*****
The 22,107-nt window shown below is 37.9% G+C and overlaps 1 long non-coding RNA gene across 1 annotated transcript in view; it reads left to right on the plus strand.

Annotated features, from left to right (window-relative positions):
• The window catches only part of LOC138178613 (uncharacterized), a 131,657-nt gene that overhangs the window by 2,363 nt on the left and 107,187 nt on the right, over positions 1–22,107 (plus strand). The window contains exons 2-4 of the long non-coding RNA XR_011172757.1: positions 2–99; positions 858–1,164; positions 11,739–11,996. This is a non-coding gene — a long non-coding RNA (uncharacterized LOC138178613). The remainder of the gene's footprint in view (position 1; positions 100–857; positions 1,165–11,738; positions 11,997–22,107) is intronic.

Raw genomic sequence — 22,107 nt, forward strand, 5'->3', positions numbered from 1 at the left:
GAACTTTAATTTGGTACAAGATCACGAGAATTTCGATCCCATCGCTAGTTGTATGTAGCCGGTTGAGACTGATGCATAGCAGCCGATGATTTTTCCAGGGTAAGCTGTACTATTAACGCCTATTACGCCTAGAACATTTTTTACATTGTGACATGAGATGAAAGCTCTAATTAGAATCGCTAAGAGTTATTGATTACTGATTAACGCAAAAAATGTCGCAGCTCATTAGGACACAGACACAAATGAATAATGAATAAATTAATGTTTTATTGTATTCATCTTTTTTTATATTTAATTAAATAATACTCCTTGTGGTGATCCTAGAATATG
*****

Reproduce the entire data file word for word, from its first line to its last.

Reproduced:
The 22,107-nt window shown below is 37.9% G+C and overlaps 1 long non-coding RNA gene across 1 annotated transcript in view; it reads left to right on the plus strand.

Annotated features, from left to right (window-relative positions):
• The window catches only part of LOC138178613 (uncharacterized), a 131,657-nt gene that overhangs the window by 2,363 nt on the left and 107,187 nt on the right, over positions 1–22,107 (plus strand). The window contains exons 2-4 of the long non-coding RNA XR_011172757.1: positions 2–99; positions 858–1,164; positions 11,739–11,996. This is a non-coding gene — a long non-coding RNA (uncharacterized LOC138178613). The remainder of the gene's footprint in view (position 1; positions 100–857; positions 1,165–11,738; positions 11,997–22,107) is intronic.

Raw genomic sequence — 22,107 nt, forward strand, 5'->3', positions numbered from 1 at the left:
GAACTTTAATTTGGTACAAGATCACGAGAATTTCGATCCCATCGCTAGTTGTATGTAGCCGGTTGAGACTGATGCATAGCAGCCGATGATTTTTCCAGGGTAAGCTGTACTATTAACGCCTATTACGCCTAGAACATTTTTTACATTGTGACATGAGATGAAAGCTCTAATTAGAATCGCTAAGAGTTATTGATTACTGATTAACGCAAAAAATGTCGCAGCTCATTAGGACACAGACACAAATGAATAATGAATAAATTAATGTTTTATTGTATTCATCTTTTTTTATATTTAATTAAATAATACTCCTTGTGGTGATCCTAGAATATG